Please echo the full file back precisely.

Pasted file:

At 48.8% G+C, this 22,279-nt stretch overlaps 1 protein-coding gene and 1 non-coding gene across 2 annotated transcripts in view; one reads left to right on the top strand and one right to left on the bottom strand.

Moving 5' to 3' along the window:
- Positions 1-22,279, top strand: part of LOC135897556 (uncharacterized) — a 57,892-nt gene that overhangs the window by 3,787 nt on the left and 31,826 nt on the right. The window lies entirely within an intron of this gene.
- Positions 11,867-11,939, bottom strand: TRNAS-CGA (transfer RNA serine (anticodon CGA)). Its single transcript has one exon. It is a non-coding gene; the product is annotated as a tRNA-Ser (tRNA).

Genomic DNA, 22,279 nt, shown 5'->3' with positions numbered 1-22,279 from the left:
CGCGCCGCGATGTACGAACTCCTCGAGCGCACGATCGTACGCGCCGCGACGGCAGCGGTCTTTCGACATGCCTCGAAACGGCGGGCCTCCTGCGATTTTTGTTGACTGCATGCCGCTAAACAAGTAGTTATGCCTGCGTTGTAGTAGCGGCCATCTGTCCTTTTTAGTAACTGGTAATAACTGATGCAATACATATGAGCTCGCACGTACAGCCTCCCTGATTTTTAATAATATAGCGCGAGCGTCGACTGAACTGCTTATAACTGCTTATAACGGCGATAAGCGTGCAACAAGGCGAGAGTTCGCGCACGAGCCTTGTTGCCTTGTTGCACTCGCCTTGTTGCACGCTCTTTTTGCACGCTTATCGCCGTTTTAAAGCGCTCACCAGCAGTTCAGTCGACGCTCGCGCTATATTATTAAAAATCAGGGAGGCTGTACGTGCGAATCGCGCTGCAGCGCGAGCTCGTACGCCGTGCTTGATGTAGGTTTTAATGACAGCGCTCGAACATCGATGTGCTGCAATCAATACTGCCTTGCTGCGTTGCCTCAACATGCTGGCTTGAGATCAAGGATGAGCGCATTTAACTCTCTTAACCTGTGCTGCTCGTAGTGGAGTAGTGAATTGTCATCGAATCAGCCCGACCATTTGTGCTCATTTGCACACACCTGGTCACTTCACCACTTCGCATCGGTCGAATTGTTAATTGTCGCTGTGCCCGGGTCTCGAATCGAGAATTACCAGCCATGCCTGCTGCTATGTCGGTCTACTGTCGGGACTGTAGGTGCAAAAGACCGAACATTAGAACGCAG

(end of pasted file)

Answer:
At 48.8% G+C, this 22,279-nt stretch overlaps 1 protein-coding gene and 1 non-coding gene across 2 annotated transcripts in view; one reads left to right on the top strand and one right to left on the bottom strand.

Moving 5' to 3' along the window:
- Positions 1-22,279, top strand: part of LOC135897556 (uncharacterized) — a 57,892-nt gene that overhangs the window by 3,787 nt on the left and 31,826 nt on the right. The window lies entirely within an intron of this gene.
- Positions 11,867-11,939, bottom strand: TRNAS-CGA (transfer RNA serine (anticodon CGA)). Its single transcript has one exon. It is a non-coding gene; the product is annotated as a tRNA-Ser (tRNA).

Genomic DNA, 22,279 nt, shown 5'->3' with positions numbered 1-22,279 from the left:
CGCGCCGCGATGTACGAACTCCTCGAGCGCACGATCGTACGCGCCGCGACGGCAGCGGTCTTTCGACATGCCTCGAAACGGCGGGCCTCCTGCGATTTTTGTTGACTGCATGCCGCTAAACAAGTAGTTATGCCTGCGTTGTAGTAGCGGCCATCTGTCCTTTTTAGTAACTGGTAATAACTGATGCAATACATATGAGCTCGCACGTACAGCCTCCCTGATTTTTAATAATATAGCGCGAGCGTCGACTGAACTGCTTATAACTGCTTATAACGGCGATAAGCGTGCAACAAGGCGAGAGTTCGCGCACGAGCCTTGTTGCCTTGTTGCACTCGCCTTGTTGCACGCTCTTTTTGCACGCTTATCGCCGTTTTAAAGCGCTCACCAGCAGTTCAGTCGACGCTCGCGCTATATTATTAAAAATCAGGGAGGCTGTACGTGCGAATCGCGCTGCAGCGCGAGCTCGTACGCCGTGCTTGATGTAGGTTTTAATGACAGCGCTCGAACATCGATGTGCTGCAATCAATACTGCCTTGCTGCGTTGCCTCAACATGCTGGCTTGAGATCAAGGATGAGCGCATTTAACTCTCTTAACCTGTGCTGCTCGTAGTGGAGTAGTGAATTGTCATCGAATCAGCCCGACCATTTGTGCTCATTTGCACACACCTGGTCACTTCACCACTTCGCATCGGTCGAATTGTTAATTGTCGCTGTGCCCGGGTCTCGAATCGAGAATTACCAGCCATGCCTGCTGCTATGTCGGTCTACTGTCGGGACTGTAGGTGCAAAAGACCGAACATTAGAACGCAG